A friend of mine called me the other day in frustration. Her daughter is going through the special education eligibility process as a preschooler and she and her family are trying to navigate what all this means. What it means right now, what it means for future years in elementary school, what it means long term, and what it means family life looks like. In fact, using the word “frustrated” to describe her feelings does not do them justice. Frustration does not begin to scratch the surface.
A diagnosis brings answers, but it also brings more open questions about the future. At one point she said, “Is this what my future is? Being called into the principal’s office every year? Having teachers tell me they don’t know what to do with my child, that my child is a distraction to the other students in the classroom, that my child overwhelms the teacher?”
As a parent, the family stress, the unknown questions, and the love and concern for your child does not go away. As a school we must be sensitive to that. We have to be ready to listen to our parents and let them go through what is much like a period of mourning. They may need to fight us, question us, or cry on our shoulders. We can’t take it personally.
Even when we as a school are doing what is right for kids we have to remember that their parents are dealing with a bigger picture than we are. We get their children in a structured environment. Their parents work with them every day doing unpredictable things like running errands because they ran out of milk, visiting grandparents, sitting in traffic, and coping with the result of disrupted sleep routines. None of that is easy. Top off an already stressful day at work with the calls from the school with the litany of behavior problems? That just digs parents into a hole with no ladder to use to climb out.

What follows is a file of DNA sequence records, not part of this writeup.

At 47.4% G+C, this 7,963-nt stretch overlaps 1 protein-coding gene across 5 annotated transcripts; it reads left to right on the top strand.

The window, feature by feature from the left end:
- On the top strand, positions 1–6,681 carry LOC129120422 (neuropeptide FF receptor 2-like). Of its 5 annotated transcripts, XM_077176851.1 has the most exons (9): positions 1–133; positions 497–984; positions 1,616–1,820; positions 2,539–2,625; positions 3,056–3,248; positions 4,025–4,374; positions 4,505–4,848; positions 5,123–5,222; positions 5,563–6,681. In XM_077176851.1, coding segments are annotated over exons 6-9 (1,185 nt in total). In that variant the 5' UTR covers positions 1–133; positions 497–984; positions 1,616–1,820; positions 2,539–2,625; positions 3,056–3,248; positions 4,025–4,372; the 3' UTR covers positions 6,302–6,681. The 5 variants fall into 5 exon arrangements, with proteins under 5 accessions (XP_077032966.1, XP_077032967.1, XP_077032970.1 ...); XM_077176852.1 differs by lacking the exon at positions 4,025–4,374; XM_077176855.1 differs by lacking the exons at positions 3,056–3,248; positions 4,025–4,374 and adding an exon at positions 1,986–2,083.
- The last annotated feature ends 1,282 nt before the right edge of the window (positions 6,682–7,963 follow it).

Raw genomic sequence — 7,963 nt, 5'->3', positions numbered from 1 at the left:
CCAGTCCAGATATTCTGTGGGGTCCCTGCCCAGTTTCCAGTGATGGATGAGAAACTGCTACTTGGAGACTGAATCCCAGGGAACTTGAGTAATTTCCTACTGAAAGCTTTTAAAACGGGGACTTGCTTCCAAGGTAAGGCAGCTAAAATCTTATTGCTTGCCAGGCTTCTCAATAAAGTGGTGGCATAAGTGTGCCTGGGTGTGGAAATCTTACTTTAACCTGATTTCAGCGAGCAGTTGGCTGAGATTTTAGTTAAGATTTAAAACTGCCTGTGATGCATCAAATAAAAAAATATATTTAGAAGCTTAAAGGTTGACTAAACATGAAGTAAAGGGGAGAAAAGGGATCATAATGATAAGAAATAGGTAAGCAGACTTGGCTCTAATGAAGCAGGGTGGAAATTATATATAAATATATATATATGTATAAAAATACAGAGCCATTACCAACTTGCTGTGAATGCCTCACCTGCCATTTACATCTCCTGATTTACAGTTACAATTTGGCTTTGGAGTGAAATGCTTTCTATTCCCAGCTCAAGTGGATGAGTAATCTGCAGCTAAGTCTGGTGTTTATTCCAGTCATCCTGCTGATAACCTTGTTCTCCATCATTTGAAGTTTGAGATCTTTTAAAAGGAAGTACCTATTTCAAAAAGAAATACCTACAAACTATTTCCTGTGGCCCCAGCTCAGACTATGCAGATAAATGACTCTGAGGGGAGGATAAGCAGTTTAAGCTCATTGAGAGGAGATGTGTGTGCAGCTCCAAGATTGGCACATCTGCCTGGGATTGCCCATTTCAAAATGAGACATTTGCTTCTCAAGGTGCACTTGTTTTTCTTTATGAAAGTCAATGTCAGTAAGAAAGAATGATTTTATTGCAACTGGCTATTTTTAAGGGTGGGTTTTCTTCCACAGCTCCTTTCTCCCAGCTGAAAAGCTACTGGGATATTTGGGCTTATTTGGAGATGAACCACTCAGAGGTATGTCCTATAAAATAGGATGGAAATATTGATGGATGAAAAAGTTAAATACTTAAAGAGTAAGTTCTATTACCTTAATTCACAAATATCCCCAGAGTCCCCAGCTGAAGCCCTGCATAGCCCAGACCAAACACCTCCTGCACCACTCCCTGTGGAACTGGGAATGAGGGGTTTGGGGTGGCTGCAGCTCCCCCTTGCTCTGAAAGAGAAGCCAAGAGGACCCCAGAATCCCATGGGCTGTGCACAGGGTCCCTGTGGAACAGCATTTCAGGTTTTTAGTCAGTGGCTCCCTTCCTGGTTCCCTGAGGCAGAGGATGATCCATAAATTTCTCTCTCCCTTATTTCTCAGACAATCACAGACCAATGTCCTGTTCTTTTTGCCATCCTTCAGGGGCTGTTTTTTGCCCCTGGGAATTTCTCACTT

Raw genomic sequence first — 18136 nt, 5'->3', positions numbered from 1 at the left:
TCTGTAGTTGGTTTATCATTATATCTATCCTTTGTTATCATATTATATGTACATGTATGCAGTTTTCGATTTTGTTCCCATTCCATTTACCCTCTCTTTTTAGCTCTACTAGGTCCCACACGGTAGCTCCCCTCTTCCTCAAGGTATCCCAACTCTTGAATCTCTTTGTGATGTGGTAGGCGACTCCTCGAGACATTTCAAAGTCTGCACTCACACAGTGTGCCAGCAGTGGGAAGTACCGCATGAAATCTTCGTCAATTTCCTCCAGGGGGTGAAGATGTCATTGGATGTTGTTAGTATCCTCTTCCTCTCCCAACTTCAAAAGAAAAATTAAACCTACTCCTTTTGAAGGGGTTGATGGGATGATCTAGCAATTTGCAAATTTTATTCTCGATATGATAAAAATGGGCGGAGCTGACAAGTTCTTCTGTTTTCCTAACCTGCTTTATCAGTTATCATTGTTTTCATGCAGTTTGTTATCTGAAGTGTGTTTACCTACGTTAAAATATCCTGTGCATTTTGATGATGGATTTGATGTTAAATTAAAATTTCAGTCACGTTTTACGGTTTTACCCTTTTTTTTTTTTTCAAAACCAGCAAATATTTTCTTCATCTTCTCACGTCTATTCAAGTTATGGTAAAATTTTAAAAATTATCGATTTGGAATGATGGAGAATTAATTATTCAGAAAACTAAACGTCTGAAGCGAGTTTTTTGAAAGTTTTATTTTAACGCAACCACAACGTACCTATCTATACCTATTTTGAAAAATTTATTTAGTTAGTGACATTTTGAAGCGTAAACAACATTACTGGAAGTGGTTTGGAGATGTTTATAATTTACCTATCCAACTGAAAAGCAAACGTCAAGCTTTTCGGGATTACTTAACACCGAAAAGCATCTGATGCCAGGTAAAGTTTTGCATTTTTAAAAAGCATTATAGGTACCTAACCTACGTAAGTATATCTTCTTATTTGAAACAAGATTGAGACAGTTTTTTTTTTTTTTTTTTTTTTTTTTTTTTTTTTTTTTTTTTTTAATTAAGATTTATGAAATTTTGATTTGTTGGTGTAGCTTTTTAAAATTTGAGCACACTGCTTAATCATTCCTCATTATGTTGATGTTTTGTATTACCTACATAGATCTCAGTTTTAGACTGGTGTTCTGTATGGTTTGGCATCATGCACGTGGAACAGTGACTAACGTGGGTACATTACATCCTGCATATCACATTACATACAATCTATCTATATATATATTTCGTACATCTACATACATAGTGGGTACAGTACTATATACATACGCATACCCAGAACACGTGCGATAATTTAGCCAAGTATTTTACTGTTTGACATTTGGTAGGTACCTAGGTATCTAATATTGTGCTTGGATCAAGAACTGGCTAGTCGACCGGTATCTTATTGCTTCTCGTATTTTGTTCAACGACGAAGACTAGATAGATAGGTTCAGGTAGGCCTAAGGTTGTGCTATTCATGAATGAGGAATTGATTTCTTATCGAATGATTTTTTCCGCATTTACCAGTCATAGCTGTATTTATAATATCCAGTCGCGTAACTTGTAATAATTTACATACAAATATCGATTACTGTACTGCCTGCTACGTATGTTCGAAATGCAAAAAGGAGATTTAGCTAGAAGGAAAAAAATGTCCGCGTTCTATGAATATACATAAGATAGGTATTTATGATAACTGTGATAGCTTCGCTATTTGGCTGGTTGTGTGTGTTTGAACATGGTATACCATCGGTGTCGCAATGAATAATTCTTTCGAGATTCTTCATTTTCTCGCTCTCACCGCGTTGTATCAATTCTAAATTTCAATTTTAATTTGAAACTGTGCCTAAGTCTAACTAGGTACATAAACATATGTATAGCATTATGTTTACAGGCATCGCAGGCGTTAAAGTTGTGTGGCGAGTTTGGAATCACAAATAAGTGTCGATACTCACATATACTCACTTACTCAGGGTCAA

Not that we should hide students’ behavior from parents or that we should say things are fine when they are not. Parents need to have a realistic understanding of what is happening in the classroom and how their child is coping in a school setting. But we are also a part of building a team between the school and the parents. We need to share successes, however small they may be.
We need to share what we are putting into place to help their child succeed, being explicit about the small, incremental changes we hope we will see along the way. We cannot tell a parent that we’ll fix everything, but we can and will set up a plan with the parent to help the child. They need us to be part of building the ladder to get them out of the hole.
All parents love their children, regardless of the diagnosis, behavior issues, and academic difficulties. No diagnosis changes who the child is, what makes the child laugh, cry or smile. The parents want to know that we love their child, too. We love that little person who reads books about trains, laughs when we sing silly songs, or whose eyes get wide with excitement when we are reading a favorite book. We can communicate that we know and love their child while also letting parents know our concerns and complications that arise in the classroom.
Talking to my friend has been a good reminder of what the parents I work with are going through. This is not just their momentary reality that ends in June like it does for us. This is their day-to-day life, their history and their future. They know the child better than we do, and will be with the child longer than we will. We have to work together as a team, suspend our personal judgments and our own frustrations so we can stay focused on helping the child and the parents.